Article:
Energy minister Irene Muloni and her Tanzanian counterpart Medard Kalemani have said the two governments and oil companies have committed to conclude discussions and sign the contentious Host Government Agreement (HGA) as well as reaching Final Investment Decision (FID) for the crude oil export pipeline by June.
The two ministers, flanked by their technical teams, also told journalists they have referred some of the contentious items that have held back conclusion of the HGA – which details among others rights and obligations of each of the parties in the Shs13 trillion ($3.55b) pipeline – to their respective presidents for counsel before they can agree.
“There is need for us to have a common understanding on issues of common interest between the two countries,” Ms Muloni said.
The first round of talks on the HGA commenced last April, way behind schedule, followed by the second round in December, and the third round on January 3.
The two countries are reading separate scripts of the HGA – a precursor to other key agreements such as the shareholders agreement, project financing agreement, transportation agreement, and establishment of a pipeline company – which officials said have to be “harmonised” before signing, respectively, with the oil companies – French oil major Total E&P, Anglo-Irish Tullow Oil and China’s CNOOC.
The pipeline company will have Uganda through the Uganda National Pipeline Company and Tanzania through Tanzania Petroleum Development Corporation, and joint venture partners as major shareholders.
Dr Kalemani said the two countries have generally agreed on everything pending consultations with presidents, Tanzania’s John Magufuli and Mr Museveni.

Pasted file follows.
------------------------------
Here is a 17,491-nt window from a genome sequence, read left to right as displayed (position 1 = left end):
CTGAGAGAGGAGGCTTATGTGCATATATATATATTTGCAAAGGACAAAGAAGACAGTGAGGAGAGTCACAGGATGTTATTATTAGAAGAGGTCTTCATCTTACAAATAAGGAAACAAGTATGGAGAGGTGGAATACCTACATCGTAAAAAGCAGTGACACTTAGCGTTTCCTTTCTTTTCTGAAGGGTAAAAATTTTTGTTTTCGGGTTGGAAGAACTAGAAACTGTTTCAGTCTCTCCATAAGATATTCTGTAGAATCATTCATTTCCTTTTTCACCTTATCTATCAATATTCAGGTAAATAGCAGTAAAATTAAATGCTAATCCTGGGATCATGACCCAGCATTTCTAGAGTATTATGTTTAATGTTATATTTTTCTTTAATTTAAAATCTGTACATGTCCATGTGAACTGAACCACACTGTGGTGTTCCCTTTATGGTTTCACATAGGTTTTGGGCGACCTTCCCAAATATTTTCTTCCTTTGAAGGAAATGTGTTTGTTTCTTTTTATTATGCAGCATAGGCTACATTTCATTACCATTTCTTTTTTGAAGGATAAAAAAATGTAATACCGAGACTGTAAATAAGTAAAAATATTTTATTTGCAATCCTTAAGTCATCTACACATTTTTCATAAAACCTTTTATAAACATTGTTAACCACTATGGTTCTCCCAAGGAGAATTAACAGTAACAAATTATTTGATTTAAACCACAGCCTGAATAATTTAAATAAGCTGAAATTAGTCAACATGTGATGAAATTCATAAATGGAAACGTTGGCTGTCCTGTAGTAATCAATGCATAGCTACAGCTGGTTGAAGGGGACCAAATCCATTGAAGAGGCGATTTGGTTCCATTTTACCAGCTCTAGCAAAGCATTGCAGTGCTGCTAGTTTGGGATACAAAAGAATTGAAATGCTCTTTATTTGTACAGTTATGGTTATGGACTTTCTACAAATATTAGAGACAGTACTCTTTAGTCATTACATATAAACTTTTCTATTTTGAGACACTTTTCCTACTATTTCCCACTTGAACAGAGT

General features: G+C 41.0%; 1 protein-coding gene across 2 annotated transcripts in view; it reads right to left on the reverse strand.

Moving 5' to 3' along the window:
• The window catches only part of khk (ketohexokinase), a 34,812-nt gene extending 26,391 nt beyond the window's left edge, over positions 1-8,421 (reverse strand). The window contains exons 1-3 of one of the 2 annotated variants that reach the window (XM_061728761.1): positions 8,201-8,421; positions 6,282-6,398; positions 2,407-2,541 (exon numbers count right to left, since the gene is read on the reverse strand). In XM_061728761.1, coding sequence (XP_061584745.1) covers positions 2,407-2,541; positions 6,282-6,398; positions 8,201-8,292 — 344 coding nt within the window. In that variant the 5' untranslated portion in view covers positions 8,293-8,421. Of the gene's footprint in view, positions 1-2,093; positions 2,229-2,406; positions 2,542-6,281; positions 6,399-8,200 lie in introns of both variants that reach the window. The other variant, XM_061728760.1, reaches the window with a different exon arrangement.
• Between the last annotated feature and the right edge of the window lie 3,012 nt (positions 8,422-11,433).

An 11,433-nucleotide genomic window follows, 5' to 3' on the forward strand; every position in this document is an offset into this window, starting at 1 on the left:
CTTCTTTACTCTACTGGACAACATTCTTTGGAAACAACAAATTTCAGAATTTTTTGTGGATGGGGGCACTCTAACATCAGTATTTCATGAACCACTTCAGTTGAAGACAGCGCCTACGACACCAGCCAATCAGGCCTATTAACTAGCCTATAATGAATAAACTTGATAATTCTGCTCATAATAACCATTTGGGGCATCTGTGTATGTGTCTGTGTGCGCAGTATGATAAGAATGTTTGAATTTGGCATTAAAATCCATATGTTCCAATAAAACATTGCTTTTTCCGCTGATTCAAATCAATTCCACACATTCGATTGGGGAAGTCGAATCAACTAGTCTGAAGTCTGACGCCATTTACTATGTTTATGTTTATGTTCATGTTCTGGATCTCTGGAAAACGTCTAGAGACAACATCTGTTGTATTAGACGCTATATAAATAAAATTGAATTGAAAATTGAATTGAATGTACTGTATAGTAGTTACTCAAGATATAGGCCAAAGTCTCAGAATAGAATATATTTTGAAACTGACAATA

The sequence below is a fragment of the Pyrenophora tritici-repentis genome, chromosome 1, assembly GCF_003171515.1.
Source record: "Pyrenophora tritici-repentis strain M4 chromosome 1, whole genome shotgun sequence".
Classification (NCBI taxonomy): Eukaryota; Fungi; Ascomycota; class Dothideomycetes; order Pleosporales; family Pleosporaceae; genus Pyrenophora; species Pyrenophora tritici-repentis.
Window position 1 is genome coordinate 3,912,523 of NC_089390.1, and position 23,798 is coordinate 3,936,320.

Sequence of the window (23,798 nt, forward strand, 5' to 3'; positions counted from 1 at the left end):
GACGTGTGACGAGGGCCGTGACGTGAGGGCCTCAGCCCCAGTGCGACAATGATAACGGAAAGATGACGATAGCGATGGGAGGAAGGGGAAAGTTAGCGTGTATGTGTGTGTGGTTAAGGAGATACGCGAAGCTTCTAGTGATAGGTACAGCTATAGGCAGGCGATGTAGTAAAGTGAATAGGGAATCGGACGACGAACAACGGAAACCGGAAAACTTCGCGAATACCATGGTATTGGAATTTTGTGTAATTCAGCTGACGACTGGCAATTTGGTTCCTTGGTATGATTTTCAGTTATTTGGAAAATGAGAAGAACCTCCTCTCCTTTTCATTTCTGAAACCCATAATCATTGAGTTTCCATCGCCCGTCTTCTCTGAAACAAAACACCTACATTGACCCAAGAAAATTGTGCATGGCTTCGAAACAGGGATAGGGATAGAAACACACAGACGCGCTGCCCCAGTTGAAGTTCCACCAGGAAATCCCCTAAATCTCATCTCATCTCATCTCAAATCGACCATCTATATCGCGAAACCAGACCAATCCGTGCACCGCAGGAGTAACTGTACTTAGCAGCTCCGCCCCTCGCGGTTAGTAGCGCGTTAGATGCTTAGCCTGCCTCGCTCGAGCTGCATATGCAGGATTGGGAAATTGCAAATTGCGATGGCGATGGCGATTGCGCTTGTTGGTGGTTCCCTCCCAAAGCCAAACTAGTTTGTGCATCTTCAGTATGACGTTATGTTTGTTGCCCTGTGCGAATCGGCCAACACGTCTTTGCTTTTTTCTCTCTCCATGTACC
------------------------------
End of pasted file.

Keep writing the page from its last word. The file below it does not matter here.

“Our duty is to ensure that all intended agreements are finalised and signed by June this year,” he said, adding: “Generally, the entire project (pipeline) is of mutual interest to us (Uganda and Tanzania) but there are issues that are critical to each party,” he said.
Some of the issues that require harmonisation, Dr Kalemani said, among others include fiscal regime to ensure that “each country benefits to the maximum” and local content.
Sources familiar with the negotiations told Daily Monitor that Tanzania is “playing hard ball” on some of the issues such as fiscal regime because “it’s their only way of gaining from the project”, transporting Uganda’s oil for the oil companies.
However, Ms Muloni said that “once we receive the blessing from the presidents we will have few meetings remaining with the oil companies to finalise the other agreements, and then sign by June.”
The pipeline will run 1,445 kilometres from Hoima in mid-western Uganda, en route to Tanga port on the shores of the Indian Ocean in Tanzania.
The Tanga route was selected on the basis, among other factors, transit fees of $12.2 per barrel (Shs40,321) – which has since been contested and been subject of intense discussions – environmental considerations, flat terrain, limited infrastructure constraints, Tanzania’s convenient land tenure system, and Tanga port being conveniently available for use.
Uganda’s Energy ministry permanent secretary Robert Kasande indicated that related activities such as land acquisition, road mapping, and others, are ongoing.
“In these meetings, we have people from other departments like lands, security, national oil companies, roads, so that if we discuss something on lands, the concerned parties take it up to speed up the process to ensure we don’t repeat ourselves,” Mr Kasande said.
Only 20 per cent – 298km – of the pipeline’s total length is in Uganda: the section is expected to cost $700m (Shs2.4trillion) while 80 per cent, whose capital expenditure is $3.5b will be on the Tanzanian side.
Lands minister Betty Amongi said mapping of the pipeline corridor through the 10 districts -Hoima, Kikuube, Kyankwanzi, Kiboga, Kakumiro, Sssembabule, Gomba, Mubende, Lwengo, and Kyotera – and compilation of a cadastral report have been concluded, and they are now compiling a valuation report for resettlement action plan. “We are looking at a timeline not exceeding March to finish all our activities,” she said.
Uganda is now looking at 2021 to start commercial oil production but industry sources say it could even delay further to 2023 or 2024 because the ongoing discussions for both the upstream – development of the oil fields – and midstream (pipeline and refinery) are likely to drag.